Japan Rail


After riding the trains in Japan, I really felt they deserved their own post. They are incredible in so many ways, and make me completely envious and upset that we can’t have a system like this in the US. How are they so wonderful? Let me count the ways:

1. The trains, whether old or new are always beautiful and spotless and well maintained. I have no idea how they keep them is such incredible order, but it makes for pleasant journeys everywhere one goes.

2. Everything is crazy punctual. Nothing is ever late or early, but exactly as described in the schedules. This kind of super reliability makes taking the trains a pleasure and removes a lot of stress. I was reading somewhere a statistic that Japan Rail trains are on average no more than 35 seconds late. You read that correctly, across the entire system! And this takes into account suicides and other unforeseen events that could really retard a schedule. Amazing.

3. Stations and platforms are well organized and easy to navigate, even though one does not speak Japanese. You always know where your platform is, where your car is, and where and when to board.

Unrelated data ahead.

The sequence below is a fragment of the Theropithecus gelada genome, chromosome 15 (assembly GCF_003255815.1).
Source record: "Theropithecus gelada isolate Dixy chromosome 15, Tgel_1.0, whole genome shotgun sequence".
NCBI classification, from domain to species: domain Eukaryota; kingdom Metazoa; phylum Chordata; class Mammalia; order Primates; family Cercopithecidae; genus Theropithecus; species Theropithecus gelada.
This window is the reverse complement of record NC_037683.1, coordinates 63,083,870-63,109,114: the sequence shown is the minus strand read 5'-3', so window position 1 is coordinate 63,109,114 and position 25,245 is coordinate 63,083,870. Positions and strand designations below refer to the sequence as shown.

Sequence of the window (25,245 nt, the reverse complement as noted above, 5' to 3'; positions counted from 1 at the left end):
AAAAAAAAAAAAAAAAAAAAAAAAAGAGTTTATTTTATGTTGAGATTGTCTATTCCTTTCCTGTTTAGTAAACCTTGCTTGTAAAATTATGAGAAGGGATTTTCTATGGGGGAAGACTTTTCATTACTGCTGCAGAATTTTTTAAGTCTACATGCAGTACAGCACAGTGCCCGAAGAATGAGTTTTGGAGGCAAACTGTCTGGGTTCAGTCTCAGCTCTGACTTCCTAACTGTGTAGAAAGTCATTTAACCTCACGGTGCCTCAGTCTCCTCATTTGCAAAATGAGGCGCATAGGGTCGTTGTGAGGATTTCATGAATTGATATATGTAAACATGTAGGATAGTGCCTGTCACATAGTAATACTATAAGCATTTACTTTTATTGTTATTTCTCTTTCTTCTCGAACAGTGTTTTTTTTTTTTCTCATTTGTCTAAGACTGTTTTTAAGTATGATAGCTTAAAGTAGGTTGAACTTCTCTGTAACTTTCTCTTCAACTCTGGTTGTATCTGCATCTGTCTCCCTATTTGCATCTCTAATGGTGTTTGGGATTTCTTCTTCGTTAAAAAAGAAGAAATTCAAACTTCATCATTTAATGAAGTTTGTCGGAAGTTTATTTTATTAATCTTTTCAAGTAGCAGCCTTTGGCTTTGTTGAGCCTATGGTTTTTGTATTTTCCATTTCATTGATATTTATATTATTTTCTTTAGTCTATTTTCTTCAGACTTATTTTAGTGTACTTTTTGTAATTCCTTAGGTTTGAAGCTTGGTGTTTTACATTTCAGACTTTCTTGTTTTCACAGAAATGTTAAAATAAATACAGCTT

4. Although I have complained about not being able to book tickets online, going to the JR office at any station is very easy and efficient. Getting reservations and tickets is a snap, and again, no Japanese necessary, you can just point at a calendar or pull up a schedule beforehand to show them. (And the Hyperdia app on the iphone, a must if you are visiting Japan, makes all this a total breeze.)

5. The stations, like the trains, are spotless and have many shops and restaurants to purchase items for your trip. My favorite are the bento box lunch stands on every platform, where you can buy a beautiful and tasty lunch that is wrapped like a gorgeous xmas present.

6. Bullet trains are so fast and amazing.

7. And although I have been taking about the national (regional really) system, it bears saying here that the local train systems and subways are likewise amazingly simple to use, from buying tickets to finding your train.

8 From all of the above, you would assume (as I did) that the system must be some incredibly subsidized government bureaucracy, right? But no! Japan Rail is a private and profitable system! And the ticket prices are not that high, we pay much more on Amtrak for much worse service. WTF is up with that??